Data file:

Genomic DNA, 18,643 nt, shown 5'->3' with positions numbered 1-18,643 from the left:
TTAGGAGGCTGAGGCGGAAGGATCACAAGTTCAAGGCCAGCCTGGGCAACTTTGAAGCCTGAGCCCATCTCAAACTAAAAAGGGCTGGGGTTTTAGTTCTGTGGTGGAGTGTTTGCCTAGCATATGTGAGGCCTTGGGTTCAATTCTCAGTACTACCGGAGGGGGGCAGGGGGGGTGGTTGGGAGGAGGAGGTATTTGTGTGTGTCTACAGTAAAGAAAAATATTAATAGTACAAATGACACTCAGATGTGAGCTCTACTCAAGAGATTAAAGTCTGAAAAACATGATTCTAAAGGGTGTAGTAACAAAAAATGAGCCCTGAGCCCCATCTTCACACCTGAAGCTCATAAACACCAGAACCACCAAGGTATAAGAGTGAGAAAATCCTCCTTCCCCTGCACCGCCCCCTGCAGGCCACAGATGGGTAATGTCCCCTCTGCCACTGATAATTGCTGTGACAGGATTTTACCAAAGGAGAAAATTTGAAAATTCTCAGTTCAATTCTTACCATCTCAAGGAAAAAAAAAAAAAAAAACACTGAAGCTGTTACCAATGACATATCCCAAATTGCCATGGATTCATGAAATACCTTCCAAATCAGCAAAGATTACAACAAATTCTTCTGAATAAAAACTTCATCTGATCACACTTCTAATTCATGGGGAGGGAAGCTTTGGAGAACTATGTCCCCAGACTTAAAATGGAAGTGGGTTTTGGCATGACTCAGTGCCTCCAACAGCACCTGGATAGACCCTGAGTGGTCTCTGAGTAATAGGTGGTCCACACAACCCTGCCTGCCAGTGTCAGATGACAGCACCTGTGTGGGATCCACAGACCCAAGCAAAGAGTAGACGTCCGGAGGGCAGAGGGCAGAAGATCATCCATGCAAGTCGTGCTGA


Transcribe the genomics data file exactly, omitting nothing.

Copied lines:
Genomic DNA, 18,643 nt, shown 5'->3' with positions numbered 1-18,643 from the left:
TTAGGAGGCTGAGGCGGAAGGATCACAAGTTCAAGGCCAGCCTGGGCAACTTTGAAGCCTGAGCCCATCTCAAACTAAAAAGGGCTGGGGTTTTAGTTCTGTGGTGGAGTGTTTGCCTAGCATATGTGAGGCCTTGGGTTCAATTCTCAGTACTACCGGAGGGGGGCAGGGGGGGTGGTTGGGAGGAGGAGGTATTTGTGTGTGTCTACAGTAAAGAAAAATATTAATAGTACAAATGACACTCAGATGTGAGCTCTACTCAAGAGATTAAAGTCTGAAAAACATGATTCTAAAGGGTGTAGTAACAAAAAATGAGCCCTGAGCCCCATCTTCACACCTGAAGCTCATAAACACCAGAACCACCAAGGTATAAGAGTGAGAAAATCCTCCTTCCCCTGCACCGCCCCCTGCAGGCCACAGATGGGTAATGTCCCCTCTGCCACTGATAATTGCTGTGACAGGATTTTACCAAAGGAGAAAATTTGAAAATTCTCAGTTCAATTCTTACCATCTCAAGGAAAAAAAAAAAAAAAAACACTGAAGCTGTTACCAATGACATATCCCAAATTGCCATGGATTCATGAAATACCTTCCAAATCAGCAAAGATTACAACAAATTCTTCTGAATAAAAACTTCATCTGATCACACTTCTAATTCATGGGGAGGGAAGCTTTGGAGAACTATGTCCCCAGACTTAAAATGGAAGTGGGTTTTGGCATGACTCAGTGCCTCCAACAGCACCTGGATAGACCCTGAGTGGTCTCTGAGTAATAGGTGGTCCACACAACCCTGCCTGCCAGTGTCAGATGACAGCACCTGTGTGGGATCCACAGACCCAAGCAAAGAGTAGACGTCCGGAGGGCAGAGGGCAGAAGATCATCCATGCAAGTCGTGCTGA